Brandes on Value: The Independent Investor by Charles Brandes (New York: McGraw-Hill, 2014). Brandes’ value investment experiences at Brandes Investment Partners LP.

 

Deep Value: Why Activist Investors and Other Contrarians Battle for Control of Losing Corporations by Tobias E. Carlisle (Hoboken, NJ: John Wiley & Sons, 2014). A quantitative analysis of how activist investors use value investment strategies in the market for corporate control.

 

The Education of a Value Investor: My Transformative Quest for Wealth, Wisdom, and Enlightenment (New York: Palgrave Macmillan, 2014). Value investment as a framework for cultivating character and personal growth.

 

Extreme Value Hedging: How Activist Hedge Fund Managers Are Taking on the World by Ronald D. Orol (Hoboken, NJ: John Wiley & Sons, 2008). The experiences of value-oriented hedge fund managers during the 2003-08 speculative bubble.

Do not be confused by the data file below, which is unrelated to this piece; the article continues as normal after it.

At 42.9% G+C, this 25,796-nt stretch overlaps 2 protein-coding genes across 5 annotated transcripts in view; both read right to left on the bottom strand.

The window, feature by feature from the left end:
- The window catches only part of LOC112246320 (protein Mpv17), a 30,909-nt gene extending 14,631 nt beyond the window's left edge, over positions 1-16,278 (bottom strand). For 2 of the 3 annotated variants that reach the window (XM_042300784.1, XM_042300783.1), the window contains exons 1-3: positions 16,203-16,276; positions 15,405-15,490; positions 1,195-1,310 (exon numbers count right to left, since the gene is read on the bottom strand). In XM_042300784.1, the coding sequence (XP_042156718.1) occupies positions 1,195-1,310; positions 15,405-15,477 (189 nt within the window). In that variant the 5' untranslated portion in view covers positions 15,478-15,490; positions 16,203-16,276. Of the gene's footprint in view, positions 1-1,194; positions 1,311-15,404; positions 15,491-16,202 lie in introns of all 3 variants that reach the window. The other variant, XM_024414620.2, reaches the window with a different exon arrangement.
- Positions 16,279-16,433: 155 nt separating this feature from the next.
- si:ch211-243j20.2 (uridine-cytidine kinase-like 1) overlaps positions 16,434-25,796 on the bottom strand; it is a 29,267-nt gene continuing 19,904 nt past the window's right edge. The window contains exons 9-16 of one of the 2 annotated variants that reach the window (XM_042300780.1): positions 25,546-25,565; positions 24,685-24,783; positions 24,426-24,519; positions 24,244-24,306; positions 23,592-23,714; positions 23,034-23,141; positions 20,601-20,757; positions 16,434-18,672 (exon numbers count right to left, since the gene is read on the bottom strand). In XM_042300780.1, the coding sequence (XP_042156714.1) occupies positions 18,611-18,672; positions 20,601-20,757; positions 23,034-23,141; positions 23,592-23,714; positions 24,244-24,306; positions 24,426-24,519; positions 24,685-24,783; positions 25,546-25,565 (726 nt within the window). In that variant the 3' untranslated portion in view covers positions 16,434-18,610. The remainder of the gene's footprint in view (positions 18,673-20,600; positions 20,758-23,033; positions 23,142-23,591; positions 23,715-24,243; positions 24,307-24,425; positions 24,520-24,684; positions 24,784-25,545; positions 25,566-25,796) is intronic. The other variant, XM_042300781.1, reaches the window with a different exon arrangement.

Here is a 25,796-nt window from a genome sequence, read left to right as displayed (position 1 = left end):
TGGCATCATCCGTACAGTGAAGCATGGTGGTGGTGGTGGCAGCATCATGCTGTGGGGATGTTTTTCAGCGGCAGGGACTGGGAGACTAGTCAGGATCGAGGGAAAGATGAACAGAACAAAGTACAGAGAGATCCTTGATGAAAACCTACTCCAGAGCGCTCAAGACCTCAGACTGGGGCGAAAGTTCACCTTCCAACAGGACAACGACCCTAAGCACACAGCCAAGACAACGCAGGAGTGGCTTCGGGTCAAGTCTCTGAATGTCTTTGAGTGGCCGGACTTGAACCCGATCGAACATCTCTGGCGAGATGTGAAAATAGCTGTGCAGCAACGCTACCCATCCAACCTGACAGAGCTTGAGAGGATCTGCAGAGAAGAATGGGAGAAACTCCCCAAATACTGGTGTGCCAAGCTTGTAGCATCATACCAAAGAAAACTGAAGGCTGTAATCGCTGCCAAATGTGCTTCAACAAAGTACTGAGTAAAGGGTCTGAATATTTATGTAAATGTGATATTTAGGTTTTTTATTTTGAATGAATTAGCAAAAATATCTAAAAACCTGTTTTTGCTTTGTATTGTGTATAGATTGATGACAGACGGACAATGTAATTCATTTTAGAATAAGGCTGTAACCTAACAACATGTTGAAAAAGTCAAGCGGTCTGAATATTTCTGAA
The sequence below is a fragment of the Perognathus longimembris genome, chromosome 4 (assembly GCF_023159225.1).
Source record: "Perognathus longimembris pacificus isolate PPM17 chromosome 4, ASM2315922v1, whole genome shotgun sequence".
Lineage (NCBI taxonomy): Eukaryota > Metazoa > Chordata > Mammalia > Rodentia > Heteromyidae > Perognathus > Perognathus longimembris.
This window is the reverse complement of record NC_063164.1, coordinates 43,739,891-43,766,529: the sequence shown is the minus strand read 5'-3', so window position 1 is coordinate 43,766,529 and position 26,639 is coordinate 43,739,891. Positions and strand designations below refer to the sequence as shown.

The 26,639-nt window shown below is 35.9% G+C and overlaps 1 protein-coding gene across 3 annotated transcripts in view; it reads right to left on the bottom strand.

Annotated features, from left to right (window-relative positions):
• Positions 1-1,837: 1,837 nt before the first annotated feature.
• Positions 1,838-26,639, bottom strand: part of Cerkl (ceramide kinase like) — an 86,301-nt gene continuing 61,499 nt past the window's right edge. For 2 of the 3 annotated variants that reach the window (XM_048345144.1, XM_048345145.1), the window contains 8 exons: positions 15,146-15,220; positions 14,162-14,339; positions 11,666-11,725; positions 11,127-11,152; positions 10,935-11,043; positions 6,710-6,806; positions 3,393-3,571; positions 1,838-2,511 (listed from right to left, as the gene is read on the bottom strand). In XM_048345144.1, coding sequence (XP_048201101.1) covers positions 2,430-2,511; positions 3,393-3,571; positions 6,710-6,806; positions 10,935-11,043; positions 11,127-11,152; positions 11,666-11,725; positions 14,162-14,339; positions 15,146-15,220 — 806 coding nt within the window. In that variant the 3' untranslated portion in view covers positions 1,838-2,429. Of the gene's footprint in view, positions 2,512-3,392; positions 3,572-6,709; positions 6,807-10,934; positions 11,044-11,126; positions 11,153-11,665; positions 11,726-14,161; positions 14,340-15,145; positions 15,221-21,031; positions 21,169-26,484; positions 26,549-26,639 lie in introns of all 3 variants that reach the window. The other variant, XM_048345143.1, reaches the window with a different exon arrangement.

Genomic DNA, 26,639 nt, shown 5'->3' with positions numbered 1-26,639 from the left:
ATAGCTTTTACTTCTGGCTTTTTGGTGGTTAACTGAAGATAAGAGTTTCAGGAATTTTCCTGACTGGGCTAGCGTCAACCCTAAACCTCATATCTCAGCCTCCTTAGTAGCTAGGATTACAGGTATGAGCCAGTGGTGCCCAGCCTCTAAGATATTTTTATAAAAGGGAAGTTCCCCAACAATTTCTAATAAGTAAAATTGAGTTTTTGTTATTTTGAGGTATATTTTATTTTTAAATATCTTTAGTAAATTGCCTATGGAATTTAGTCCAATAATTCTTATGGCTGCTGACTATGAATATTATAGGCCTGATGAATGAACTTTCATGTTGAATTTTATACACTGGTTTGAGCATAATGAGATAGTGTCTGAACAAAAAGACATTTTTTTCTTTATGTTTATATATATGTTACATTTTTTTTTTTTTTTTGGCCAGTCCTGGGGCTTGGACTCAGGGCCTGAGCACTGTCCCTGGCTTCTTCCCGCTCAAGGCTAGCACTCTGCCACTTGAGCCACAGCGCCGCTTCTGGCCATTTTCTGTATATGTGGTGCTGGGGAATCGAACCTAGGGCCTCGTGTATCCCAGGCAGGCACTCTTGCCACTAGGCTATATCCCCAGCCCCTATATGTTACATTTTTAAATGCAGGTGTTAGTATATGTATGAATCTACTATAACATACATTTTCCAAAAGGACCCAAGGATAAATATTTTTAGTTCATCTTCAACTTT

Global Value: How to Spot Bubbles, Avoid Market Crashes, and Earn Big Returns in the Stock Market by Meb Faber (The Idea Farm, 2014). A synthesis of value investing and global macro approaches.

 

The Investment Checklist: The Art of In-Depth Research by Michael Shearn (Hoboken, NJ: John Wiley & Sons, 2011). How value investors undertake fundamental research.

 

The Manual of Ideas: The Proven Framework for Finding the Best Value Investments by John Mihaljevic (Hoboken, NJ: John Wiley & Sons, 2013). Presents the value investing framework of the Value Investors Club.

 

Modern Security Analysis: Understanding Wall Street Fundamentals by Martin J. Whitman and Fernando Diz (Hoboken, NJ: John Wiley & Sons, 2013). The link between fundamental security analysis and value investing.

 

The Most Important Thing Illuminated: Uncommon Sense for the Thoughtful Investor by Howard Marks (New York: Columbia University Press, 2013). The value investment philosophy that Marks implements at Oaktree Capital Management.

 

The Nature of Value: How to Invest in an Adaptive Economy by Nick Gogerty (New York: Columbia University Press, 2014). Presents a value creation model used by the hedge fund Bridgewater.